I love Shai Linne. His lyrics are incredible. His latest album seems to be of high quality musically as well. Lecrae lays it down every time, though I think he certainly mixes more entertainment in there, which is why he is so popular. And I am okay with that. What does concern me is trying to have it both ways- entertainment and worship, all at once. That can't be done. There's the rub.
I checked out Sam Guzman's article here. It's a few years old, but relevant to this discussion. Guzman argues that music itself has a message, not just the lyrics. With that I agree wholeheartedly. I used to deny that vehemently. But when you start going to St. Andrew's, Sproul's church, and get good teaching from the professors at RBC, you have a hard time denying there is something to music itself having a certain mood, and that some words, themes, concepts, and lyrics are more suited to a particular tune than others.
Having said that, I find reformed rap, stripped down to its musical and lyrical elements, just fine. It glorifies God. You may not like it, but it it does, plain and simple. It's specific sound does not have a culture- those who performed the music did. Meaning, you can't argue that the sound of a rap song, with its rhythmic beats and fast rhyming words, are in and of themselves conducive to violence or rape or gang banging, or can only exclusively be utilized to express that. The sound and particular flavor of rap produces such images in our heads because it has in the past always been associated with drugs and violence, since the secular rappers who performed the music were into that particular sinful lifestyle. True, they would build their music around such a lifestyle. But then again, didn't many of our hymns come from bar tunes too? What about rock and roll, is it really the devil's music? No. The world just happened to form the genre before we did. I've heard A Mighty Fortress Is Our God done with guitars and drums, a moderately heavy rock feel to it, that was incredibly tasteful and fit the theology the lyrics taught. Listen to this song by Shai Linne, called "The Glory of God," from his album The Attributes of God:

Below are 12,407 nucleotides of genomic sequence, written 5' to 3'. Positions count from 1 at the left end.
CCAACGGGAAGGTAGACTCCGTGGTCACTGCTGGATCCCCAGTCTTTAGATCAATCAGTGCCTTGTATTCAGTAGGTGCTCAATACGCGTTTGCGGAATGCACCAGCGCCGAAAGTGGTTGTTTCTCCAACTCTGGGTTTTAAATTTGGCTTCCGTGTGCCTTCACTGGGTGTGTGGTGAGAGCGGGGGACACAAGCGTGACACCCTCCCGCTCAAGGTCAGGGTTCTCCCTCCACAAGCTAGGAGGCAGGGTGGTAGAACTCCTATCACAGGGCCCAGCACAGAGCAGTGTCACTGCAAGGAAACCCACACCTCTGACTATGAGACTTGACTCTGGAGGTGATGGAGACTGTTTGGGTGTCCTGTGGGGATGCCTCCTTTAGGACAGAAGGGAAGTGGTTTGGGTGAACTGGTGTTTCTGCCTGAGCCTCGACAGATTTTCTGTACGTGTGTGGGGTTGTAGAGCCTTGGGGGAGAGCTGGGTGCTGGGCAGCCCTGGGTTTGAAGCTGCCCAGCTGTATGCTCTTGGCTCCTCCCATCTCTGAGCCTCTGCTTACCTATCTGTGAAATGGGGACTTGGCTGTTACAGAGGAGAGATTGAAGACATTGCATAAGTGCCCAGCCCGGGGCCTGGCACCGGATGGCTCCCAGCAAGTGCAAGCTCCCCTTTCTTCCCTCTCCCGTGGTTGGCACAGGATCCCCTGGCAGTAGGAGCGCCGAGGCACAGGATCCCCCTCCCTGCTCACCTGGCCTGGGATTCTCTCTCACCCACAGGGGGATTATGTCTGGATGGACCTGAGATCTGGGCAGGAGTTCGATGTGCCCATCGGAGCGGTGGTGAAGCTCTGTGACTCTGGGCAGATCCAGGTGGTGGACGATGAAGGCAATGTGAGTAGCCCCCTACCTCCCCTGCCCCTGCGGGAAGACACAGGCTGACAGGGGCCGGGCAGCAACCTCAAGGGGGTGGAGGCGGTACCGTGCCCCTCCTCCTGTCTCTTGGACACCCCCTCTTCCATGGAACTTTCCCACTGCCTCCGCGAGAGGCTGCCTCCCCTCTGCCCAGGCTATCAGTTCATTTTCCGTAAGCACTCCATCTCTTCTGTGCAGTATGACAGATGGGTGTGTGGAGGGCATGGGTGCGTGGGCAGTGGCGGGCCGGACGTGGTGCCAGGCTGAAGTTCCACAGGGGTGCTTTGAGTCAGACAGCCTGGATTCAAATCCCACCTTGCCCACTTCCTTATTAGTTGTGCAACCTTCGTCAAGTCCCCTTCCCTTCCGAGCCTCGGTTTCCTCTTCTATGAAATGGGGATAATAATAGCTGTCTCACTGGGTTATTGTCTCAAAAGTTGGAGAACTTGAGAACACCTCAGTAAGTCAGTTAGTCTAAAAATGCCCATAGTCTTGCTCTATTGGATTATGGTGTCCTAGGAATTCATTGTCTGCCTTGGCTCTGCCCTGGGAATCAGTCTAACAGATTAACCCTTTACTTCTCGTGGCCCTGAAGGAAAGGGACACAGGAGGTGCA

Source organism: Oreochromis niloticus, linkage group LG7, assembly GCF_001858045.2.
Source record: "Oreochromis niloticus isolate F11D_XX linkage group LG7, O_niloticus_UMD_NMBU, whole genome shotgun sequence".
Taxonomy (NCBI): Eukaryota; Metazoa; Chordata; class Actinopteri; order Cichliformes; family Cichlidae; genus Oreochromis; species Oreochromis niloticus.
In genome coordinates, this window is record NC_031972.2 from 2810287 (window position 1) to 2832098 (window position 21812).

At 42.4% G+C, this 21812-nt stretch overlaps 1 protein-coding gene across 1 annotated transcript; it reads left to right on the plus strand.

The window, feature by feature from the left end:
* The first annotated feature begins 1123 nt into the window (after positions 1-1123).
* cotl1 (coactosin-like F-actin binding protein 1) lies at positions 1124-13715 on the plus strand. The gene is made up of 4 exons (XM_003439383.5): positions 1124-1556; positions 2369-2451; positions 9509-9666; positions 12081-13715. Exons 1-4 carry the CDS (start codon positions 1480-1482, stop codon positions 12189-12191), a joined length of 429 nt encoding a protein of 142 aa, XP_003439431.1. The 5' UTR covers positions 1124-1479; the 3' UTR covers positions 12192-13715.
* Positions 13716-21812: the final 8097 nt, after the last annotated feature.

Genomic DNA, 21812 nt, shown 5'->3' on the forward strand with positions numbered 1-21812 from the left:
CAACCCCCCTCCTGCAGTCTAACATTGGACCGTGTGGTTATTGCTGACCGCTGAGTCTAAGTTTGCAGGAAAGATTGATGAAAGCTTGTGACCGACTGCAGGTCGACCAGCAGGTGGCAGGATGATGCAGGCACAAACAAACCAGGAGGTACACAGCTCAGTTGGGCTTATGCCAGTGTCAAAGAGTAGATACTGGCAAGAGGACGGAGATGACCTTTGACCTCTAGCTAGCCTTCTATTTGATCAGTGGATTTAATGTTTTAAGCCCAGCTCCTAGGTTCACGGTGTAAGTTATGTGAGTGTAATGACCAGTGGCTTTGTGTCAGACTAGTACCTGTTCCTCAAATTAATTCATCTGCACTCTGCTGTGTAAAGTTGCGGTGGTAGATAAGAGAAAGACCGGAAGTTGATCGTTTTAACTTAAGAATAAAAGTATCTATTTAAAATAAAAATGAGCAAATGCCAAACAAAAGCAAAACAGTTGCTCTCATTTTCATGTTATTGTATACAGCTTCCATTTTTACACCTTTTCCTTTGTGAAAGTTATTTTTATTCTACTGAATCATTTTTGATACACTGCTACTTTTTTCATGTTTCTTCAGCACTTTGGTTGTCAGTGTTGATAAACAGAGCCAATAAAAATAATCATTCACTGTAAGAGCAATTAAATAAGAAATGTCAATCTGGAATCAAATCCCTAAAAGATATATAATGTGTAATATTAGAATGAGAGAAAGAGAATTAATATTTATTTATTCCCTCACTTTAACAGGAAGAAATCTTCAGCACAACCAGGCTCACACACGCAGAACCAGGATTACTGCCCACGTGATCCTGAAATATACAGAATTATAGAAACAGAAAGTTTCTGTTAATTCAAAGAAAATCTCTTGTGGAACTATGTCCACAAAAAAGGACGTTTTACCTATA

If you cannot recognize that the sound of this song reflects the theme of God's glory, you are simply being dishonest. It may not be what some are used to, but in its own way it reflects the glory of God. In heaven there will be more than the musical expressions of the era of Bach. Other genres besides classical music can aptly demonstrate the attributes of God and sundry theological and weighty issues. I love the classical stuff too, at St. Andrew's it's great, in fact I dare say I may even prefer it. Yet, I still love this stuff from Shai Linne as well. No doubt in heaven there will be beautiful, God exalting music from the particular styles of every tribe and tongue.